However people believed that police report about post-mortem is fake, protests were continued by people and later J&K govt formed a judicial panel. Under judicial inquiry, Forensic lab report established the gang rape of both the women. Besides a few suspension and transfers from the police department, nothing has happened in this case.
8. Mass Graves in J&K:
In the year 2008-09, mass graves of approximate 3000 unmarked persons were found in Bandipora, Baramulla, Kupwara and other districts. It was believed that most of these graves may belong to people who have been killed and buried by security personals without any accountability under AFSPA. It was also believed that there may be persons who are reported as ‘disappeared’, as thousands of cases of disappearances are recorded.
The State Human Rights Commission confirmed that thousands of bullet-ridden bodies buried in unmarked graves. Some 500 bodies are identified as ‘locals’ and not the ‘foreign militants’ as it was told by security agencies. In spite of all cry and hue by human rights organizations and local people, no concrete action has been taken yet from the side of government.
9. Machil Encounter (Kupwara district, J&K):
On 30th April 2010, three civilians of Baramulla (J&K) were shot by the Indian army at Machil sector in Kupwara district of J&K and were framed as ‘foreign militants’. However, later with the protest and inquiry, it was established that these persons were civilians and were called by the army to provide them jobs of porters and later were killed in a staged encounter. With the protest that erupted all over J&K as the anger of people and force used to suppress the protests, as many as 110 lives of civilians lost in the whole summer unrest of the year 2010.
Indian army in its inquiry found them guilty and in November 2014 sentenced life imprisonment to two officers and five soldiers in the court-martial for being guilty. It was told that these army personals murdered these civilians, painted their face black, had put the guns and told them ‘foreign militants’ to get rewards and remunerations under ‘anti-militancy operations.’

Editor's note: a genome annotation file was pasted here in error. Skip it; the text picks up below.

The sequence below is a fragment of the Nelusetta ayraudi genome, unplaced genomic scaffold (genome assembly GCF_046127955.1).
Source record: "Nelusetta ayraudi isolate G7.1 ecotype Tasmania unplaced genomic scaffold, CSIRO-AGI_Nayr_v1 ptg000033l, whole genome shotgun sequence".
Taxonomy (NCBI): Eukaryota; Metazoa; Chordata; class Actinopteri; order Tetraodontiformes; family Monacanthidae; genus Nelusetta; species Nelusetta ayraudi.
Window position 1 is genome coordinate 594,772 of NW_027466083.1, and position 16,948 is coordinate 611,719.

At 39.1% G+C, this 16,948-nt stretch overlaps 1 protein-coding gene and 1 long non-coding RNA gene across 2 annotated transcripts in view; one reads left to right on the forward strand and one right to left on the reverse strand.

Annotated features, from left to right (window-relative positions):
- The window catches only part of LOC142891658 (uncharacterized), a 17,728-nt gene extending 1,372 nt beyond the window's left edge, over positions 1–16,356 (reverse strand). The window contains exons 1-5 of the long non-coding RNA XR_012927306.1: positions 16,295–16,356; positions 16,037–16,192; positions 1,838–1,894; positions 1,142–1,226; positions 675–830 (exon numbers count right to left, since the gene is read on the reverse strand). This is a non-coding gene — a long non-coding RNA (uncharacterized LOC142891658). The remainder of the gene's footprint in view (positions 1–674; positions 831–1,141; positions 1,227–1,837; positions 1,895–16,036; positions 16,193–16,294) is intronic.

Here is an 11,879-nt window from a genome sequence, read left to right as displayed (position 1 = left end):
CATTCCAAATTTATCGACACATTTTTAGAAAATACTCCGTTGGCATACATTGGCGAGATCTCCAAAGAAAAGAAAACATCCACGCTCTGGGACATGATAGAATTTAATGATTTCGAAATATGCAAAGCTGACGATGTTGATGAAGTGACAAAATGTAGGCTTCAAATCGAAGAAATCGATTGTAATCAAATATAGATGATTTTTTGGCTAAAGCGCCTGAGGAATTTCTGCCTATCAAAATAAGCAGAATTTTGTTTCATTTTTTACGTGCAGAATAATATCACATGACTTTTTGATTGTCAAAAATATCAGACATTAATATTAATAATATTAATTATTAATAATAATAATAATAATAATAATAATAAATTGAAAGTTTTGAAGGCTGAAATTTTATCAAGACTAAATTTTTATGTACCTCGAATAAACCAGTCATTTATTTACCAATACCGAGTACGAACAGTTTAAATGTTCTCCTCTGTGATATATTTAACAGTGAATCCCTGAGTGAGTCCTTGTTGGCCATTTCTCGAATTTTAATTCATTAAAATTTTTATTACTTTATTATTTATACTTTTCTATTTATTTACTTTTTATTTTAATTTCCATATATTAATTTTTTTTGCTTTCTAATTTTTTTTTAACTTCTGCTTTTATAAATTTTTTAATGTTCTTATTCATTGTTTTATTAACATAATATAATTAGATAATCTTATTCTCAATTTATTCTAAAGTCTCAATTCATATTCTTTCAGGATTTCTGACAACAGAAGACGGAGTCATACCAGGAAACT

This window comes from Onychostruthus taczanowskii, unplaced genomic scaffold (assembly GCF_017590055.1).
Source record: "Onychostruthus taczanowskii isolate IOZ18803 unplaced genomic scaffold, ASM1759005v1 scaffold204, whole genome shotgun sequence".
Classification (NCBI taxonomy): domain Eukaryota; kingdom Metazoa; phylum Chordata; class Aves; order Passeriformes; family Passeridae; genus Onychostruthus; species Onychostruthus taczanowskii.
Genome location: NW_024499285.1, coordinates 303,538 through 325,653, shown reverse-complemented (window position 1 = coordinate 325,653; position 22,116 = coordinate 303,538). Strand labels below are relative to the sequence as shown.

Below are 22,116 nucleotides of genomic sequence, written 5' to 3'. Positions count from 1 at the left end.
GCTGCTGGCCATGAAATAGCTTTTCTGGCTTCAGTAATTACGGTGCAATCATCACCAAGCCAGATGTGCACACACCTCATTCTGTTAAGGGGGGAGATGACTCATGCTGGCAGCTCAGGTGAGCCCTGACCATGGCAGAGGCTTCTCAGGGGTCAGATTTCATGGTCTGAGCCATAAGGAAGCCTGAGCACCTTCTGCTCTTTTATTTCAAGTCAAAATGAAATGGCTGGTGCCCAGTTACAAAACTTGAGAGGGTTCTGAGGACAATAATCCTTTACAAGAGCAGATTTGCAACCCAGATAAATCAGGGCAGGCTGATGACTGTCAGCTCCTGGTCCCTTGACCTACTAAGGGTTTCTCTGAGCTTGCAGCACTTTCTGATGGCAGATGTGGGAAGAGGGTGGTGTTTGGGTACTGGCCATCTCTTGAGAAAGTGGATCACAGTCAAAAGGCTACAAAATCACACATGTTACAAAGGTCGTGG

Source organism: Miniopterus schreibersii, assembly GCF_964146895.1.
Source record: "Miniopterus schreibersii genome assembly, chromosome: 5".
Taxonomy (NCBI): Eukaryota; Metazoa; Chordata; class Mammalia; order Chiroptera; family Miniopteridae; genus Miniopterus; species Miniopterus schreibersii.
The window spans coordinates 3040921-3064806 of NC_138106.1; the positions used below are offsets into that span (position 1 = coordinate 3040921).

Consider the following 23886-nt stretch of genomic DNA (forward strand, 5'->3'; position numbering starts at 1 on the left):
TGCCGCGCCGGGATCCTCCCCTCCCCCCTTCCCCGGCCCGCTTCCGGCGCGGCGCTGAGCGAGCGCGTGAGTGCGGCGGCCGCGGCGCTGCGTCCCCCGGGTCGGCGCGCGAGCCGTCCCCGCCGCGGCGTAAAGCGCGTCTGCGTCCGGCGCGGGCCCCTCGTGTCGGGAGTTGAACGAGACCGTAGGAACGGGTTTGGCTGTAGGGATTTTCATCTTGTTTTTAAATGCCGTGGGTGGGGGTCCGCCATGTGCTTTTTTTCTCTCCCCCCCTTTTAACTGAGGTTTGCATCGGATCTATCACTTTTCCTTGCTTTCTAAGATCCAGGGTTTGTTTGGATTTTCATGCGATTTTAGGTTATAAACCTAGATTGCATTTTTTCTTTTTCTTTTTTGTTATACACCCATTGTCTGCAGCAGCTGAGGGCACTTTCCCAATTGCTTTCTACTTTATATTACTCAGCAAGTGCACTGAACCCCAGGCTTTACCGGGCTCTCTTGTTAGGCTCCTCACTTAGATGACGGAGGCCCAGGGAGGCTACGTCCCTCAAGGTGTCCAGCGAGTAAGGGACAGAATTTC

RECOMMENDATIONS: THE WAY FORWARD
The aspect of human rights has shaped the AFSPA controversy to a large extent. It needs to be emphasized that human rights compliance and operational effectiveness are not contrarian requirements. In fact, adherence to human rights norms and principles strengthens the counterinsurgency capability of a force. The Indian army has been recognized as an apolitical, secular and professional force by the country.
Therefore, compliance with humanitarian principles will go a long way in strengthening this faith. The suggestions that follow are in the form of policy options. These can either be incorporated in the form of amendments to the existing law or in a new one, given the psychological imperatives and perceptions associated with it.
1. Armed Forces Imperative
• Any force that operates in a counter-terrorism environment, and in the case of J&K, superimposed by a proxy war, needs protection. The Criminal Procedure Code (CrPC) provides protection under Sec 45 and 197 as does the Unlawful Activities (Prevention) Act 1967, amended in 2008 under Section 49. Therefore, any future amendment needs to cater to the protection of the armed forces operating in a disturbed area.
2. Accountability and Responsibility
• Protection for the armed forces must be accompanied by provisions that ensure responsibility and accountability, within the parameters of the law. It is for this reason that robust safeguards need to be incorporated in the existing or any new law.